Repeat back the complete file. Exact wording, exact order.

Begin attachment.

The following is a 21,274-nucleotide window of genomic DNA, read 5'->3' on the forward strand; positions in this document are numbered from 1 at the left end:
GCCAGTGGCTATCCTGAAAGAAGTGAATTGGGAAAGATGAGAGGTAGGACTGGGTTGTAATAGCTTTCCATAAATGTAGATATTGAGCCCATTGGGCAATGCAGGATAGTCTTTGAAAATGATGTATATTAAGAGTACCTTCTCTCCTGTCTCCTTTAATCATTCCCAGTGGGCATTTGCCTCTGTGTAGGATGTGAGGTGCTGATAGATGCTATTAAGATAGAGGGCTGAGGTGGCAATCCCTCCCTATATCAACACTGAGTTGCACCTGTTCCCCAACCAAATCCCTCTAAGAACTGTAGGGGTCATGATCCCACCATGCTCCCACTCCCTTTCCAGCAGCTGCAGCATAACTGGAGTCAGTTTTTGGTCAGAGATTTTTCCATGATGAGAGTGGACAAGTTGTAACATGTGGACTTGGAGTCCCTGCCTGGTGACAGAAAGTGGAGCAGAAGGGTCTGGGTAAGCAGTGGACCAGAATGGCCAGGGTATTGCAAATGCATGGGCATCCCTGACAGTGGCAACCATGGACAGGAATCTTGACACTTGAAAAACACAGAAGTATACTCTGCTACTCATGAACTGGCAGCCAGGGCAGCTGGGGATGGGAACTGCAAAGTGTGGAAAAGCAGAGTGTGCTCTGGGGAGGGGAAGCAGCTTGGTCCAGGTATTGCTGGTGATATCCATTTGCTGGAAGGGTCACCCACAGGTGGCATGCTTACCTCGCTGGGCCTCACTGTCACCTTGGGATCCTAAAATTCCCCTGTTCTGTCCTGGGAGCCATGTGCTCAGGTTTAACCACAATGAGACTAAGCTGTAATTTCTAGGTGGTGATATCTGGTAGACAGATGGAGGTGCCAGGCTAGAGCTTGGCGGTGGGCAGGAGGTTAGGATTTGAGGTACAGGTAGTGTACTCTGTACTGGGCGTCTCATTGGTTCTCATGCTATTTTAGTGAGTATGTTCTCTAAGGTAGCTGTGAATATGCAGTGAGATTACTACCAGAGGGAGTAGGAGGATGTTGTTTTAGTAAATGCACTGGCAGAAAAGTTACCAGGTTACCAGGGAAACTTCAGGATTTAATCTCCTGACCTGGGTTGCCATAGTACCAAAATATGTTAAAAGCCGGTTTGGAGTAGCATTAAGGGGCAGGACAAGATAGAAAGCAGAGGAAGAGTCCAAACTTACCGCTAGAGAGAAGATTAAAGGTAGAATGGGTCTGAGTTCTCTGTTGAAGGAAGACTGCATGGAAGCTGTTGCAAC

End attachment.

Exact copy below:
The following is a 21,274-nucleotide window of genomic DNA, read 5'->3' on the forward strand; positions in this document are numbered from 1 at the left end:
GCCAGTGGCTATCCTGAAAGAAGTGAATTGGGAAAGATGAGAGGTAGGACTGGGTTGTAATAGCTTTCCATAAATGTAGATATTGAGCCCATTGGGCAATGCAGGATAGTCTTTGAAAATGATGTATATTAAGAGTACCTTCTCTCCTGTCTCCTTTAATCATTCCCAGTGGGCATTTGCCTCTGTGTAGGATGTGAGGTGCTGATAGATGCTATTAAGATAGAGGGCTGAGGTGGCAATCCCTCCCTATATCAACACTGAGTTGCACCTGTTCCCCAACCAAATCCCTCTAAGAACTGTAGGGGTCATGATCCCACCATGCTCCCACTCCCTTTCCAGCAGCTGCAGCATAACTGGAGTCAGTTTTTGGTCAGAGATTTTTCCATGATGAGAGTGGACAAGTTGTAACATGTGGACTTGGAGTCCCTGCCTGGTGACAGAAAGTGGAGCAGAAGGGTCTGGGTAAGCAGTGGACCAGAATGGCCAGGGTATTGCAAATGCATGGGCATCCCTGACAGTGGCAACCATGGACAGGAATCTTGACACTTGAAAAACACAGAAGTATACTCTGCTACTCATGAACTGGCAGCCAGGGCAGCTGGGGATGGGAACTGCAAAGTGTGGAAAAGCAGAGTGTGCTCTGGGGAGGGGAAGCAGCTTGGTCCAGGTATTGCTGGTGATATCCATTTGCTGGAAGGGTCACCCACAGGTGGCATGCTTACCTCGCTGGGCCTCACTGTCACCTTGGGATCCTAAAATTCCCCTGTTCTGTCCTGGGAGCCATGTGCTCAGGTTTAACCACAATGAGACTAAGCTGTAATTTCTAGGTGGTGATATCTGGTAGACAGATGGAGGTGCCAGGCTAGAGCTTGGCGGTGGGCAGGAGGTTAGGATTTGAGGTACAGGTAGTGTACTCTGTACTGGGCGTCTCATTGGTTCTCATGCTATTTTAGTGAGTATGTTCTCTAAGGTAGCTGTGAATATGCAGTGAGATTACTACCAGAGGGAGTAGGAGGATGTTGTTTTAGTAAATGCACTGGCAGAAAAGTTACCAGGTTACCAGGGAAACTTCAGGATTTAATCTCCTGACCTGGGTTGCCATAGTACCAAAATATGTTAAAAGCCGGTTTGGAGTAGCATTAAGGGGCAGGACAAGATAGAAAGCAGAGGAAGAGTCCAAACTTACCGCTAGAGAGAAGATTAAAGGTAGAATGGGTCTGAGTTCTCTGTTGAAGGAAGACTGCATGGAAGCTGTTGCAAC